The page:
When the Yellowstone supervolcano last erupted cataclysmically 640,000 years ago, it formed the Yellowstone Caldera, a 30 by 50 mile crater. Smaller, non-explosive eruptions have happened since, the most recent about 70,000 years ago.

Previous estimates of the plume have used seismic images, which measure the reflection of seismic waves from earthquakes off of different types of materials below the surface. They reached even deeper than the new images -- to more than 400 miles down.

The new method detects differences in electrical conductivity generated by the different types of rocks and minerals below Yellowstone National Park, which provides clues to what they are made of.

Using supercomputers, the research team, led by Michael Zhdanov of the University of Utah in Salt Lake City, created images of the plume based on the electromagnetic measurements from 115 stations in Idaho, Montana and Wyoming.

"We see that there is a partially melted, conductive plume at great depths starting in the mantle, and going up," Zhdanov said.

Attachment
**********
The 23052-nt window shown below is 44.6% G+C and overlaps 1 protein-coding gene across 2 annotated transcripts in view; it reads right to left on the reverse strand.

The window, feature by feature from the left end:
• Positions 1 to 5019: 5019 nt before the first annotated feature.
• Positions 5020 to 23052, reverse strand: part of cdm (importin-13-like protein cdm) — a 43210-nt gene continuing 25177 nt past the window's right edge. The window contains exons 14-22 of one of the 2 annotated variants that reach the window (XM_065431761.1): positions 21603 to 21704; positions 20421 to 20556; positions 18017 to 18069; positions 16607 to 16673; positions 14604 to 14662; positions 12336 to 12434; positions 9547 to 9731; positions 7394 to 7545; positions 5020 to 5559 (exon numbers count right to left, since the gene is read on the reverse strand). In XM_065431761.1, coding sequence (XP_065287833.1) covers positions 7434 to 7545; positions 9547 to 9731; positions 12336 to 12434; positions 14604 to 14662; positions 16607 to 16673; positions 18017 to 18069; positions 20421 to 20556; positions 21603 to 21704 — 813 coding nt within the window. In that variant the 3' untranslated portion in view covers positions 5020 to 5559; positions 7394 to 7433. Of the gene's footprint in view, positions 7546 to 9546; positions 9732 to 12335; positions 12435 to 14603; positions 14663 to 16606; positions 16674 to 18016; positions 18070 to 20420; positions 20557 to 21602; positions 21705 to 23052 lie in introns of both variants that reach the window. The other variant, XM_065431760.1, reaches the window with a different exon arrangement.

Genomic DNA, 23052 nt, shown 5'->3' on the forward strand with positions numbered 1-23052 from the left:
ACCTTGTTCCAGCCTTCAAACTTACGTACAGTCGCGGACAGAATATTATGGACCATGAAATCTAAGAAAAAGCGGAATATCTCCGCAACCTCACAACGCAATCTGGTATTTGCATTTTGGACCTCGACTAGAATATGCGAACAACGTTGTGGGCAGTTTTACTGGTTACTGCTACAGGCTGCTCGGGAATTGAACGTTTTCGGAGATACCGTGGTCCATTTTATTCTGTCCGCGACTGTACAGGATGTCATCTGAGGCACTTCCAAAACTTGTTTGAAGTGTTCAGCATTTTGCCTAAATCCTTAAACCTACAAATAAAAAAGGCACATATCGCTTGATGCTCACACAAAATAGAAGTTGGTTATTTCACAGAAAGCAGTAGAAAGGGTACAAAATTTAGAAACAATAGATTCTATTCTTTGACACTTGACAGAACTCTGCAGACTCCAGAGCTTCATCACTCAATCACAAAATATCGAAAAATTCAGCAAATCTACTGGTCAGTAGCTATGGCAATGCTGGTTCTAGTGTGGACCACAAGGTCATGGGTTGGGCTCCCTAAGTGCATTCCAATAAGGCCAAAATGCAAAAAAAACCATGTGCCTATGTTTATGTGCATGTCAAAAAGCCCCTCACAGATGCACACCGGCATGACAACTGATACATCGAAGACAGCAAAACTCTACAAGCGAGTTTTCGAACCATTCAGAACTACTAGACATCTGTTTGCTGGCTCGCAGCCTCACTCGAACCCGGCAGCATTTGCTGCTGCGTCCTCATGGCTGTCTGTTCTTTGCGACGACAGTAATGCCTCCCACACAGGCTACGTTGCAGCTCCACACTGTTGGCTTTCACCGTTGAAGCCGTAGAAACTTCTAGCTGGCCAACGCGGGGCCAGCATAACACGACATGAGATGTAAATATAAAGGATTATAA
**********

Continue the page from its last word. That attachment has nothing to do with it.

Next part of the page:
"It's a completely different technique, completely different data," he added. "It confirms that the plume is there, but it provides another view of the plume."

The plume's high conductivity suggests it contains high levels of silicate rocks and perhaps briny water, he said. The observation that the high conductivity plume is larger and angled differently than the one found with seismic imaging suggests that the plume of molten and partially molten rock may be surrounded by additional liquid including briny water, Zhdanov said.

"I think it's an important finding to have a new technique to corroborate the way that this hotspot is rising through the mantle," said Jake Lowenstern, USGS scientist in charge of the Yellowstone Volcano Observatory.

Read more at Discovery News